The Ottawa County Farmers Market hosts its second annual Red, White & Blue Night this week with a patriotic-themed kids craft and food tasting.
Did you know that many of our country’s founding fathers were farmers? Benjamin Franklin, Thomas Jefferson, John Adams, and George Washington had farms of their own and held very high opinions on the importance of agriculture to our new society. Many believe that it was the experience they had with the adversity of farming that helped them shape the laws of checks and balances and problem solve the complex issues they would face as they "cultivated" the young republic.
While the practice of agriculture has evolved in the 240 years since the founding fathers put pen to paper, it is still an important part of our way of life. The development of technology during the 20th century, saw a switch from small rural farms to large, specialized farms providing the bulk of our food. Before the 20th century, half of our population lived on farms and were familiar with the practice of food production. Today, less than 2% of land in the U.S. is used for farming, according to the USDA. To get back to the past of agriculture, when life was simpler and you knew how your food was grown, you only need to visit a farmers market!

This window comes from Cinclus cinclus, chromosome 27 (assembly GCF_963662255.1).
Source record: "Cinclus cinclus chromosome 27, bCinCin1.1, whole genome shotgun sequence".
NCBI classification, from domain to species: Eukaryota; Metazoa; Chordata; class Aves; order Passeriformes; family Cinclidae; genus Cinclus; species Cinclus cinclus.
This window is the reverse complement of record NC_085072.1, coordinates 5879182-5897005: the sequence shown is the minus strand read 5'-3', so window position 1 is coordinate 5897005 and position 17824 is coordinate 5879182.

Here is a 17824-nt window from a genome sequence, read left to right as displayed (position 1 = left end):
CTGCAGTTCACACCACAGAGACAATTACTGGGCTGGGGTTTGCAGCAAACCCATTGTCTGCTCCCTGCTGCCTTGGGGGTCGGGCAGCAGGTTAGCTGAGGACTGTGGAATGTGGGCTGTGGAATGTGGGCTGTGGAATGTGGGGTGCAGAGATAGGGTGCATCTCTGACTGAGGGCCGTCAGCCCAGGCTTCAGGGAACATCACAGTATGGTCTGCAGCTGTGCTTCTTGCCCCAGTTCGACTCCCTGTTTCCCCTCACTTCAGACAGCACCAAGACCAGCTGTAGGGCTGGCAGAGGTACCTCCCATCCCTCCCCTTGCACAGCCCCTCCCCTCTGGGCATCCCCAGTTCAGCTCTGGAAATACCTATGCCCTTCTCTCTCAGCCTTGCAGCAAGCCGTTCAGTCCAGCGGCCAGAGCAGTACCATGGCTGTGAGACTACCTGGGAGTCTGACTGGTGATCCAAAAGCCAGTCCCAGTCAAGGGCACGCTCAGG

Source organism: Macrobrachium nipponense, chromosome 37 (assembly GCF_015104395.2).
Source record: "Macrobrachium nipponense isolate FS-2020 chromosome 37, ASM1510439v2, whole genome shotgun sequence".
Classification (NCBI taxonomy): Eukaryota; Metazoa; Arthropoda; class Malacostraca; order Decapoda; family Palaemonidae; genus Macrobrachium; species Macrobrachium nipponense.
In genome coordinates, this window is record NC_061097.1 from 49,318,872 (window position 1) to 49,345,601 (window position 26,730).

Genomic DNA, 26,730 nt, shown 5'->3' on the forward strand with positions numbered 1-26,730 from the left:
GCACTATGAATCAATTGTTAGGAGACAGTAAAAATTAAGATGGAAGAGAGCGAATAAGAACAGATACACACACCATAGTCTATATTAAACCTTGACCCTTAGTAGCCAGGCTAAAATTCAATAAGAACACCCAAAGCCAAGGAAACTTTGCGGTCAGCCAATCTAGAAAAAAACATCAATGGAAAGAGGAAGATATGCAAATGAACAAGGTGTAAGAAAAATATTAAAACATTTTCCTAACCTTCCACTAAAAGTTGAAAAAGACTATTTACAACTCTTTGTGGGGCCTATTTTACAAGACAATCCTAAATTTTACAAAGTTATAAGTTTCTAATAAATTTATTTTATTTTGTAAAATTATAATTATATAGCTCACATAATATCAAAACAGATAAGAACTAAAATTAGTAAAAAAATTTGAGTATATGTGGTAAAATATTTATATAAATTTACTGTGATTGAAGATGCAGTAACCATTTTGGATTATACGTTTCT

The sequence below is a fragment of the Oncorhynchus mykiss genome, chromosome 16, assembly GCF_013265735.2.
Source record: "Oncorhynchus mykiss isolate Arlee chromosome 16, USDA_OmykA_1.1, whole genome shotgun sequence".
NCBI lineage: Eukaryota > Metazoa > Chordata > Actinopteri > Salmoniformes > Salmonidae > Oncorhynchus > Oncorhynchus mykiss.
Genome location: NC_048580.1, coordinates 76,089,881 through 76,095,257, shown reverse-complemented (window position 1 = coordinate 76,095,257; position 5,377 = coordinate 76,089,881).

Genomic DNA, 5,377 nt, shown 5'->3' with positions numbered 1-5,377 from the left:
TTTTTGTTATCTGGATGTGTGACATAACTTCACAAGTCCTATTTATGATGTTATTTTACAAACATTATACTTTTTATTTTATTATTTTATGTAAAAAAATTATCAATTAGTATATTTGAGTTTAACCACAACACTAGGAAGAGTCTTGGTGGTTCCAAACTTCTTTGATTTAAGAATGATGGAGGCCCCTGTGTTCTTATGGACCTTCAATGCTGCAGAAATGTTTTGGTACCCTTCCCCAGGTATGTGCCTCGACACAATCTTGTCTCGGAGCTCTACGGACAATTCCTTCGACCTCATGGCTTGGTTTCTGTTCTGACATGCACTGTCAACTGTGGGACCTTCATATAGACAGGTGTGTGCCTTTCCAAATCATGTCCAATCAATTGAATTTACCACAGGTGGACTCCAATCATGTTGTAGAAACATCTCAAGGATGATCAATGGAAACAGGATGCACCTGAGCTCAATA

This week at the Ottawa County Farmers Market, we celebrate our country’s independence with the second annual Red, White & Blue Night! Join us for a patriotic-themed kids craft and food tasting. Pick up a free produce storage fridge magnet. Enter for your chance to win a fireworks package giveaway. Wear red, white, AND blue to the market and get Market Cash to use for free fruits and vegetables. Take a picture in our patriotic photo booth. Learn about the health benefits of red, white, and blue produce. The Veggie Victors Kid’s Club will be learning about bell peppers this week to win prizes and Market Cash. Local musician “Piano Annie" Walser returns to provide live music.
Summer is in full swing and that means we will be welcoming more tomatoes, including tasty heirloom varieties like Cherokee Purple and chocolate cherry tomatoes. Cucumbers and squash will be plentiful. Sweet bell peppers, eggplant, Brussels sprouts, assorted greens, herbs, peas, green beans, and potatoes can also be found. Blackberries are here, so get them while they last. Payne’s Happy Harvest will have fresh eggs for $3 a dozen, Ramers will have home-baked pies, cinnamon rolls, breads, and more. Four States Honey has the best-tasting local honey around, and JM Farms returns with locally-grown mushrooms. Cool off with a shaved ice from Frozen Cabana while you shop.
Use your cash, credit, EBT, and Senior Farmers Market Nutrition Benefits at the market. Stop by the information table and ask us how to “SNAP & Match” up to $20 in EBT purchases each week at the market. Join us every Thursday from 4-7 p.m. now until October under the pavilion at 225 B St (All Saints Episcopal Church) in downtown Miami. We have shaded seating, handicapped parking, water & restrooms for your convenience.